Critics have placed him among a group of Middle Eastern artists who’ve made it abroad by deconstructing the dichotomies between the East and West. “They argue that terms like ‘Islamic,’ ‘Middle East’ or even ‘Iran’ are loaded with religious and political subtexts and that the use of such terms in exhibition concepts draws away attention from the artistic value of their work,” critic Mirjam Shatanawi wrote in Dutch journal in 2006. “Ironically, it is precisely Hassanzadeh’s raw commentary on Iranian society that prompted most curators to include his work in their exhibitions.”
Not only was Golnaz Fathi recognized as one of the greatest calligraphers of her generation, she also was prized as a rare woman who had advanced so far in the ancient craft.
She had studied six or seven years at a calligraphic institute, practicing the same scripts over and over for hours a day. She worked with one of the greatest professors of calligraphy in Iran, who taught her inner peace and pure love for art. But Fathi found herself thinking unorthodox thoughts.
This was in the years after the Iran-Iraq war, when a country recovering from the trauma of a years-long conflict began questioning all of its presuppositions. Fathi began toying with the idea of incorporating elements of painting into her work. And that was the start, the beginning of the break.
“I’m trying to break all these barriers. At the moment of painting, I don’t think about any of these rules,” the 39-year-old says. “I know the structure. My hand is trained as a calligraphist. But at that moment of creation, I don’t think about anything. It’s the battle between the ink and my brush. I make my letters dance to the candlelight.”
The Tehran gallery scene — located mostly in the capital’s northern expanse — is surprisingly lively, despite risks and restrictions for gallery owners, including occasional harassment and the possibility of being blacklisted for showing works that are sexually or politically risqué. Exhibitions are often magnets for intellectuals as well as art lovers and artists. Fathi loves visiting the medieval city of Esfahan and once did an entire series inspired by its blue-tiled mosques and palaces.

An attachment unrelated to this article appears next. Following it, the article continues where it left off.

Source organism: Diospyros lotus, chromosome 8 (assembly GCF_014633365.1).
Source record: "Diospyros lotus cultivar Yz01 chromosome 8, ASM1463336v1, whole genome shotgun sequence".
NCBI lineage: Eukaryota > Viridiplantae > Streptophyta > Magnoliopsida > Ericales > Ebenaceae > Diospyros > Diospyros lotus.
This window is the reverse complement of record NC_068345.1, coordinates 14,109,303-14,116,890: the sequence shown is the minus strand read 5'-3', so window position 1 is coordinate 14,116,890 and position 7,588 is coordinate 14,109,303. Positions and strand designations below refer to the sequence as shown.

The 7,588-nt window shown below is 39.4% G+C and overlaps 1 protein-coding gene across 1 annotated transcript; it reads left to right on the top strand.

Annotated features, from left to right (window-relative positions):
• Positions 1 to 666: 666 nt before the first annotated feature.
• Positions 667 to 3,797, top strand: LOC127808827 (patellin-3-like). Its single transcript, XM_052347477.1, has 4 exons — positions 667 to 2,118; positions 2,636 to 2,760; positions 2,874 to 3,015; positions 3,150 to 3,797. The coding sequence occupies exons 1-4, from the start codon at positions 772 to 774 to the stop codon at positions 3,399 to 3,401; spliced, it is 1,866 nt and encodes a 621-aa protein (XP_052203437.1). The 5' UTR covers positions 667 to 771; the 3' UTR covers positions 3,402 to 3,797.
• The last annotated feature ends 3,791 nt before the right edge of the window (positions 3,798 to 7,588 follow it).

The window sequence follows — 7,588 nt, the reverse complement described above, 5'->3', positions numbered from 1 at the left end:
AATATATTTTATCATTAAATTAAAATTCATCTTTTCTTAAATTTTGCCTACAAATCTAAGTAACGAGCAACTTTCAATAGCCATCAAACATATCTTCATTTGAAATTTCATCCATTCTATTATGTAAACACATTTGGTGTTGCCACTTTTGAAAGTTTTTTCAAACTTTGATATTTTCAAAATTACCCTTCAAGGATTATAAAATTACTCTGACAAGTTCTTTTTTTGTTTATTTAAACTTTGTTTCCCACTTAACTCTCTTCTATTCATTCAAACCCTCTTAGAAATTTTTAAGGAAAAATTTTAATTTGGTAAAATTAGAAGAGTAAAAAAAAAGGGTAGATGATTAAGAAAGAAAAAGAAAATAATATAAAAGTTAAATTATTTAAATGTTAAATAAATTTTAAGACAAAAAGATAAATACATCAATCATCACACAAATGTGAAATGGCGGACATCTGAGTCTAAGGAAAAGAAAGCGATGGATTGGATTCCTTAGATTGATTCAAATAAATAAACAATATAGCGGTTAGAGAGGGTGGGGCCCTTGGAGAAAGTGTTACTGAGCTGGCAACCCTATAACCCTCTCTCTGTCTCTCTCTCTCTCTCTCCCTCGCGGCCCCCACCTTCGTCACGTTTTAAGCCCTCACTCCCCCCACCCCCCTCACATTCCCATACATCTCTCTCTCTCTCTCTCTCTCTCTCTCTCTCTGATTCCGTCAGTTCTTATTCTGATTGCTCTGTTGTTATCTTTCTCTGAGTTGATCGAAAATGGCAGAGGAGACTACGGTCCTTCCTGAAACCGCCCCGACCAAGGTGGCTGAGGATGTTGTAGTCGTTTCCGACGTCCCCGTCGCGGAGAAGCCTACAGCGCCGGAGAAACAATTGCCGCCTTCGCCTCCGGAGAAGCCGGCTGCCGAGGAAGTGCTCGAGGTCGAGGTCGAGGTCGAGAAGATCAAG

“The whole city is a piece of art,” she says. “You have the palace of the king and the bazaar and two mosques with the beautiful topaz dome. Imagine at that time the king was living in the most public place. In the morning the people who work at the bazaar would come and work. The king comes to the balcony and he can see what is going on in the city.”
Iranian artists say the challenges they face are inspirations as well as impediments.
“Even the things that hurt me, even the things I don’t have, this hunger, make me work,” Fathi says. “What can I do? What choice do I have? I voice this emotion through my work. Daily life is my teacher.”
The Iran-Iraq war shaped multimedia artist Sadegh Tirafkan’s life as well as his work. He signed up to fight when he was 14, and spent three years on the front.
“I lost all my friends during that time,” he says. “They were 15 or 16 years old. A friend of mine died and I buried him. At midnight I have dreams about that.”
His early pieces reflected the conflict’s sadness and despair. Many resembled photographs of funeral processions — commentaries on the Iranian obsessions with death and martyrdom as well as tributes to fallen comrades. They included portraits of himself, shrouded in fabrics decorated with symbols of Shiite Islam and ancient Iranian history, and videos of young men dressed in white walking like ghosts through bleak landscapes.
“People ask me, ‘Why are your works sometimes so lonely, so depressed?’ ” he says. “It’s because I was born here. I grew up here. I wasn’t born in Switzerland. Here, life is not easy.”
But in recent years, his work has undergone a transformation. His pieces include massive collages of Iranian faces, crowded together in mosaic-like patterns as part of his “Human Tapestry” series. They captured the vibrant civil society taking hold in Iran that captivated the world during the 2009 anti-government protests, which probably will serve as a source of inspiration for artists in the years to come.
“They’re about the new generation,” Tirafkan says. “Something changed in my life, and I wanted to have more contact with people. And get involved with them and know them more.”